Meteorite heading for Rifle

Carrie ClickPost Independent Staff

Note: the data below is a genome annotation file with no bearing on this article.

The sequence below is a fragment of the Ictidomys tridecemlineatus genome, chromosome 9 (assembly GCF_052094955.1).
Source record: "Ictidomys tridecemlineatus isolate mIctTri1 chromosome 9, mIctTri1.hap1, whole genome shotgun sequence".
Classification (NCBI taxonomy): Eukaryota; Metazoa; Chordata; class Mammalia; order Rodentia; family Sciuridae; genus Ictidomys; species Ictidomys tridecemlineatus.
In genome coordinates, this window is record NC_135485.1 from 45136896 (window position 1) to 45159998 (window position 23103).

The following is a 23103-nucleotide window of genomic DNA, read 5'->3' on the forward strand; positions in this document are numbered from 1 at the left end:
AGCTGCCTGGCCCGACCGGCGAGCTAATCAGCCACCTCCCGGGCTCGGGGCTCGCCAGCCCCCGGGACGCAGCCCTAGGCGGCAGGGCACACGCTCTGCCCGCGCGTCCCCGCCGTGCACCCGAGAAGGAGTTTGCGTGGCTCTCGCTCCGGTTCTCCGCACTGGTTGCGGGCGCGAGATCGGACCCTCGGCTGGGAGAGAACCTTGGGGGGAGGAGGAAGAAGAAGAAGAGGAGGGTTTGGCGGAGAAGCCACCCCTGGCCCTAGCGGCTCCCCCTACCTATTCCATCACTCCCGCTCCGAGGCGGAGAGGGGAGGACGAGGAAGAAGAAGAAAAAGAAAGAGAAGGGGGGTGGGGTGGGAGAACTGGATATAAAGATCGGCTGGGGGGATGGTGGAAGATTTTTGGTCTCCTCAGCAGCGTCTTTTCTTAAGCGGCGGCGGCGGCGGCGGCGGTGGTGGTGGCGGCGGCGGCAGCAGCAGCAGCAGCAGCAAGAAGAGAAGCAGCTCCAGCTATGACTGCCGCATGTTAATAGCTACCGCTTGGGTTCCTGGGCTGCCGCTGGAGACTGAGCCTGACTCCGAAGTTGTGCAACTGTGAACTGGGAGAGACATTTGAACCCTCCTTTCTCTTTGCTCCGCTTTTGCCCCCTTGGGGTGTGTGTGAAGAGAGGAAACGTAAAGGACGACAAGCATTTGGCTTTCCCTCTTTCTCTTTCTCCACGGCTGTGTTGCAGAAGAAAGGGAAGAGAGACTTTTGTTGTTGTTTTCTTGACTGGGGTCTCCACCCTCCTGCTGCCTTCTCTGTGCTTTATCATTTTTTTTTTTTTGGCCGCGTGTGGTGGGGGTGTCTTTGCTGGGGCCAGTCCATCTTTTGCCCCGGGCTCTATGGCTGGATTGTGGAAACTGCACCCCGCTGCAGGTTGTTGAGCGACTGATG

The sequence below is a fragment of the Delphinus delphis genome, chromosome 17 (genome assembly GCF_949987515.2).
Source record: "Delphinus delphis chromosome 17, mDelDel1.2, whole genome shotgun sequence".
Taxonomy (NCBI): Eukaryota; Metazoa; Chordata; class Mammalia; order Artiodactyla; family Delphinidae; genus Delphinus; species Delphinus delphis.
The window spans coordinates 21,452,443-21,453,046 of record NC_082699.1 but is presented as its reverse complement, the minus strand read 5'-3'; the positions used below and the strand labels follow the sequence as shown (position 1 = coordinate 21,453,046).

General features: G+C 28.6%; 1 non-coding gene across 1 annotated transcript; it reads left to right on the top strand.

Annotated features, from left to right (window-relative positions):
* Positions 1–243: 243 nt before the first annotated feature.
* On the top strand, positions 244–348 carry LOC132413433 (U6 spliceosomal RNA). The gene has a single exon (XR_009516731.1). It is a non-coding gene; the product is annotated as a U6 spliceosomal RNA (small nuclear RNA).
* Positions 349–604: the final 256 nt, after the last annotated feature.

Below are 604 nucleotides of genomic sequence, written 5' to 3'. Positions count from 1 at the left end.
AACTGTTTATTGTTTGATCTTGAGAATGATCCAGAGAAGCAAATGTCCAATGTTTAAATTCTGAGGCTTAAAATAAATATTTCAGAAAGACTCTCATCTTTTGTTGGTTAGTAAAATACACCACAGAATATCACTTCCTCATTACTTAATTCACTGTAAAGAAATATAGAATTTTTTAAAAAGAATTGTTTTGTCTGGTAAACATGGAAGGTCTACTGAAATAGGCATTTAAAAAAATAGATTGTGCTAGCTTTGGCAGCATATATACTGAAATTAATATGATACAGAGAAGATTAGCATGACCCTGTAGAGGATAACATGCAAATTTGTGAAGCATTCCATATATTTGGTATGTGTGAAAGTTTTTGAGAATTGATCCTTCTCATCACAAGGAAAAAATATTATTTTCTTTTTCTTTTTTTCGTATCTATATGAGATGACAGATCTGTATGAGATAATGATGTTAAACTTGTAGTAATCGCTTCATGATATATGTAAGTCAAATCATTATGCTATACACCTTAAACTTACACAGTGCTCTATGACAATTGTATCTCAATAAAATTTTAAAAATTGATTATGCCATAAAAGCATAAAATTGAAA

RIFLE – A meteorite is coming home. Well, at least a replica of a meteorite is. The original iron meteorite discovered years ago near Rifle is now part of the permanent collection at the Denver Museum of Nature & Science. It is the largest iron meteorite in the Denver museum’s collection. The original, full-sized meteorite weighed 226 pounds, and is the third-largest iron meteorite of the 75 recorded meteorites found in Colorado. Volunteers from the Denver museum recently made a plaster of paris replica that will be presented to the Rifle Creek Museum, 337 East Ave., at a special ceremony at 6:30 p.m. on Wednesday, May 28.Jack Murphy, curator of geology at the Denver Museum of Nature & Science and head of the museum’s meteorite research team, will attend the event, and will discuss the history of the Rifle meteorite and the significance of the replica being donated to the Rifle Creek Museum.In addition, space science representatives from the Denver museum will be on hand to talk with educators. “It is one of Colorado’s more interesting meteorites,” said Murphy. “The scientific community discredited it for a number of years because it was thought to be a piece of the iron meteorite found at Meteor Crater, Ariz., that was somehow transported to Rifle.”Scientists have discovered that’s not the case. After detailed chemical analysis, the Rifle meteorite has been reinstated with full status as a genuine meteorite and is listed in the “World Catalog of Meteorites.” One of the Denver Museum of Nature & Science’s goals in researching the Rifle meteorite is to contact science teachers about teaching the relevance of meteorites to Colorado school students. The museum’s All Sky camera network now operates at about a dozen Colorado schools, and records the paths and intensity of fireballs that may deposit meteorites on the Earth’s surface. Contact Carrie Click: 945-8515, ext.

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